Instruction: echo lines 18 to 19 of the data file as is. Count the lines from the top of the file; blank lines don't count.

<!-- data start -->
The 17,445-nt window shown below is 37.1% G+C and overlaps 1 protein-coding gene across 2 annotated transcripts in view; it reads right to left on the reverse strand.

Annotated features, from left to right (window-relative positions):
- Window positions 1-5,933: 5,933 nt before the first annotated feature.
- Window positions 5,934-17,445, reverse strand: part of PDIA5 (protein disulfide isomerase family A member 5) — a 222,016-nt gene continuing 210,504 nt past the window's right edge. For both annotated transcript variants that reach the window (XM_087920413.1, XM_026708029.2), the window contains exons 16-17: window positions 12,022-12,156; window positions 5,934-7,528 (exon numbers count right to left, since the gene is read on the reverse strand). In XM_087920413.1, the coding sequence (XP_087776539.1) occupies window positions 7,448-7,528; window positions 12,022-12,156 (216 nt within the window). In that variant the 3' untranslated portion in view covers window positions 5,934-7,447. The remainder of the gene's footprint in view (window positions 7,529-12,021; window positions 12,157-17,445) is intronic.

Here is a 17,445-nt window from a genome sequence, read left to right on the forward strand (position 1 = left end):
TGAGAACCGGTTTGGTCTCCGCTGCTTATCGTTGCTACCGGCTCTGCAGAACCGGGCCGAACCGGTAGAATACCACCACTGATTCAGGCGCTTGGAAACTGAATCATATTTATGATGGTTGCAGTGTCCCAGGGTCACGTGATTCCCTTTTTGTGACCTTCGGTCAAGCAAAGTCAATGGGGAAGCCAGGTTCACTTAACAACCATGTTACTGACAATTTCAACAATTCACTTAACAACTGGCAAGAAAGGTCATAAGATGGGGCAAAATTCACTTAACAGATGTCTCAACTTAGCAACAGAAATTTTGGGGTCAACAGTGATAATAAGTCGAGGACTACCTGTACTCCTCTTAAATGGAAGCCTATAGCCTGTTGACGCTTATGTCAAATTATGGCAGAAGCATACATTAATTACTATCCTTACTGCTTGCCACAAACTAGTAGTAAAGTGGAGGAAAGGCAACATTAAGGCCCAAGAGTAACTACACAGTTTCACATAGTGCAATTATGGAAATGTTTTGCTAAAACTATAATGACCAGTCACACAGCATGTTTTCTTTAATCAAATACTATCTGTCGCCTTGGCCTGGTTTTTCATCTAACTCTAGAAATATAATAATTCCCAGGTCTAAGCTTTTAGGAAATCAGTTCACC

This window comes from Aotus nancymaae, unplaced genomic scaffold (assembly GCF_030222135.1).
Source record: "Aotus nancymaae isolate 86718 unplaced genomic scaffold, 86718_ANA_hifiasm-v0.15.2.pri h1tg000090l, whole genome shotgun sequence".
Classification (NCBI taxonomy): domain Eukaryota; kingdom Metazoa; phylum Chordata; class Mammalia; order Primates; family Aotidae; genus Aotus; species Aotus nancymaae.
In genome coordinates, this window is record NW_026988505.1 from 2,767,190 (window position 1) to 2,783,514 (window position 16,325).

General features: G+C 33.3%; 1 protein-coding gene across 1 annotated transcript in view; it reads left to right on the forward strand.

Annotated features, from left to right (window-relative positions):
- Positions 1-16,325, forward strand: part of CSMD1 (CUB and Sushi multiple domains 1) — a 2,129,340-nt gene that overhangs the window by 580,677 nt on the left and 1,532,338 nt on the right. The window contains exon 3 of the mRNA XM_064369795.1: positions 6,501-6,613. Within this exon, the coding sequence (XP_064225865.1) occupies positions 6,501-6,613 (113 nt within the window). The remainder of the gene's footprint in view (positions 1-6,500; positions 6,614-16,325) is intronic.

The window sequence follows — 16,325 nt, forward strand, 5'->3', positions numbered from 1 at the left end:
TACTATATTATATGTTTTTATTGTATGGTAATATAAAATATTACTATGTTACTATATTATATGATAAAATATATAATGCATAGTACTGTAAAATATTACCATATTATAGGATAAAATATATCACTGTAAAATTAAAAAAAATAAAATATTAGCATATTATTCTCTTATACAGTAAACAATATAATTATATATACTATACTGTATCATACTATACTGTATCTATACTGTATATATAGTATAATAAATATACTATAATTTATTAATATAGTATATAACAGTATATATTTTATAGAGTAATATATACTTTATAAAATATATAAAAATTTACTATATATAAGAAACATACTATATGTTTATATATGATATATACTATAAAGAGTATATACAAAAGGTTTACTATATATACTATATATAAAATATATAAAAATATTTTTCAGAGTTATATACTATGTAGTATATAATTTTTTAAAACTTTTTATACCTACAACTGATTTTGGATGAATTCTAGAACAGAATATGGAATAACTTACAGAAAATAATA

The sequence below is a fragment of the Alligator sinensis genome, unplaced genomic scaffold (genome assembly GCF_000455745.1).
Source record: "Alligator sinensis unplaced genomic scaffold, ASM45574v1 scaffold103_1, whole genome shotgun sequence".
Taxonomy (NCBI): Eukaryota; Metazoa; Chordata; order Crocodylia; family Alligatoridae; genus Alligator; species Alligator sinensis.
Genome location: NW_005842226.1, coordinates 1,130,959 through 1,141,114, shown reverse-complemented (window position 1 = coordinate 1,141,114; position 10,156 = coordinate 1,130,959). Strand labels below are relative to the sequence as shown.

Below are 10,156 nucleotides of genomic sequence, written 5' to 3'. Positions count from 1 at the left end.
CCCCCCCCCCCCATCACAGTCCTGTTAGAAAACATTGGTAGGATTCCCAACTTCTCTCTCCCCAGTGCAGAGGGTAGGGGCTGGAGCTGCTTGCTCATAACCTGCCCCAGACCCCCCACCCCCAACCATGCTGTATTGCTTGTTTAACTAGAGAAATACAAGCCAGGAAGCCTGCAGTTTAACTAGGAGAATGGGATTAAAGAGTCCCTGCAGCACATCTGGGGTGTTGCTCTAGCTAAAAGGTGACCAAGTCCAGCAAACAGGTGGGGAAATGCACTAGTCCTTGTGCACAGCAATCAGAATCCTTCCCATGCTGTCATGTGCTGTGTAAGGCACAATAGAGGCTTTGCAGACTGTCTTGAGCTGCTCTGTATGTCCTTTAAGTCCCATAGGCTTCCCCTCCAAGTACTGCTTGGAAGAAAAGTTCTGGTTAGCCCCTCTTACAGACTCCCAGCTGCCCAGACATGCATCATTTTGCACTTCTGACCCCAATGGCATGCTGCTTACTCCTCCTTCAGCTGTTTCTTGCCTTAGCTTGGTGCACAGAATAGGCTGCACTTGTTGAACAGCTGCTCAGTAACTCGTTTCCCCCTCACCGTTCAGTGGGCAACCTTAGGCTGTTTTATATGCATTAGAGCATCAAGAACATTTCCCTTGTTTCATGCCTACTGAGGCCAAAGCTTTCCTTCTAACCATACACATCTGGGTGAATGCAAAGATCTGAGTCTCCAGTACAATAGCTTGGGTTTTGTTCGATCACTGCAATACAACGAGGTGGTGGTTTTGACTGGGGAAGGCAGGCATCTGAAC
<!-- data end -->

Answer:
Taxonomy (NCBI): Eukaryota; Metazoa; Chordata; order Crocodylia; family Alligatoridae; genus Alligator; species Alligator sinensis.
Genome location: NW_005842226.1, coordinates 1,130,959 through 1,141,114, shown reverse-complemented (window position 1 = coordinate 1,141,114; position 10,156 = coordinate 1,130,959). Strand labels below are relative to the sequence as shown.